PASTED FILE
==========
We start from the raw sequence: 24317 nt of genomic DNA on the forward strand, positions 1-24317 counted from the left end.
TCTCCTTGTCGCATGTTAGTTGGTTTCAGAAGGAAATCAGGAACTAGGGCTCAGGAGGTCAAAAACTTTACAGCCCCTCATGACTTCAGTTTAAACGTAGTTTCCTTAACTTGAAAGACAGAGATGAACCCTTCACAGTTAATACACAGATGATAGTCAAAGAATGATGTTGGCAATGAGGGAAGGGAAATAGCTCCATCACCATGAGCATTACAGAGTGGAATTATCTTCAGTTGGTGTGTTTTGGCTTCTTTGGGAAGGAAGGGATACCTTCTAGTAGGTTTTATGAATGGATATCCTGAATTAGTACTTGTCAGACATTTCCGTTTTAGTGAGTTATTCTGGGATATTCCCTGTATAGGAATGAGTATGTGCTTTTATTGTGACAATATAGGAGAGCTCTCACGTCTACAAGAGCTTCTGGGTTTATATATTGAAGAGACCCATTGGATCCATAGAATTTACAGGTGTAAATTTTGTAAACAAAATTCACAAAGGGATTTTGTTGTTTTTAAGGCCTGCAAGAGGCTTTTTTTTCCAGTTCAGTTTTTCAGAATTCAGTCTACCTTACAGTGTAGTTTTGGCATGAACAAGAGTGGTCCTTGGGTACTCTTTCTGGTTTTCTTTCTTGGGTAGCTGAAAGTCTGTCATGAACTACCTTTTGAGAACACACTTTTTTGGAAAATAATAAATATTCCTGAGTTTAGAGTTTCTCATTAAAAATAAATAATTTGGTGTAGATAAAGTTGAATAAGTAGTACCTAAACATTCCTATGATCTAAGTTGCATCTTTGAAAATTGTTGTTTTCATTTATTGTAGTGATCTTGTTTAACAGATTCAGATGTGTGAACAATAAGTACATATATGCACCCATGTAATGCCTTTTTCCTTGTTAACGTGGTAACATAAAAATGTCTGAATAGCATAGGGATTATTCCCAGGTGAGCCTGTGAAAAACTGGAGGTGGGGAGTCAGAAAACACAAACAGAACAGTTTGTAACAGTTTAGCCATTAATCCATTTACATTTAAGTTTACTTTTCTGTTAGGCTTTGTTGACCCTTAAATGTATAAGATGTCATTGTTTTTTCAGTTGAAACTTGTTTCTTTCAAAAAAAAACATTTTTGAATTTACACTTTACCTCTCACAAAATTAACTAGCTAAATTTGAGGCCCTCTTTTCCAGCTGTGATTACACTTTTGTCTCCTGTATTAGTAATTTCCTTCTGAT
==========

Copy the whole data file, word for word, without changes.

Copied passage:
We start from the raw sequence: 24317 nt of genomic DNA on the forward strand, positions 1-24317 counted from the left end.
TCTCCTTGTCGCATGTTAGTTGGTTTCAGAAGGAAATCAGGAACTAGGGCTCAGGAGGTCAAAAACTTTACAGCCCCTCATGACTTCAGTTTAAACGTAGTTTCCTTAACTTGAAAGACAGAGATGAACCCTTCACAGTTAATACACAGATGATAGTCAAAGAATGATGTTGGCAATGAGGGAAGGGAAATAGCTCCATCACCATGAGCATTACAGAGTGGAATTATCTTCAGTTGGTGTGTTTTGGCTTCTTTGGGAAGGAAGGGATACCTTCTAGTAGGTTTTATGAATGGATATCCTGAATTAGTACTTGTCAGACATTTCCGTTTTAGTGAGTTATTCTGGGATATTCCCTGTATAGGAATGAGTATGTGCTTTTATTGTGACAATATAGGAGAGCTCTCACGTCTACAAGAGCTTCTGGGTTTATATATTGAAGAGACCCATTGGATCCATAGAATTTACAGGTGTAAATTTTGTAAACAAAATTCACAAAGGGATTTTGTTGTTTTTAAGGCCTGCAAGAGGCTTTTTTTTCCAGTTCAGTTTTTCAGAATTCAGTCTACCTTACAGTGTAGTTTTGGCATGAACAAGAGTGGTCCTTGGGTACTCTTTCTGGTTTTCTTTCTTGGGTAGCTGAAAGTCTGTCATGAACTACCTTTTGAGAACACACTTTTTTGGAAAATAATAAATATTCCTGAGTTTAGAGTTTCTCATTAAAAATAAATAATTTGGTGTAGATAAAGTTGAATAAGTAGTACCTAAACATTCCTATGATCTAAGTTGCATCTTTGAAAATTGTTGTTTTCATTTATTGTAGTGATCTTGTTTAACAGATTCAGATGTGTGAACAATAAGTACATATATGCACCCATGTAATGCCTTTTTCCTTGTTAACGTGGTAACATAAAAATGTCTGAATAGCATAGGGATTATTCCCAGGTGAGCCTGTGAAAAACTGGAGGTGGGGAGTCAGAAAACACAAACAGAACAGTTTGTAACAGTTTAGCCATTAATCCATTTACATTTAAGTTTACTTTTCTGTTAGGCTTTGTTGACCCTTAAATGTATAAGATGTCATTGTTTTTTCAGTTGAAACTTGTTTCTTTCAAAAAAAAACATTTTTGAATTTACACTTTACCTCTCACAAAATTAACTAGCTAAATTTGAGGCCCTCTTTTCCAGCTGTGATTACACTTTTGTCTCCTGTATTAGTAATTTCCTTCTGAT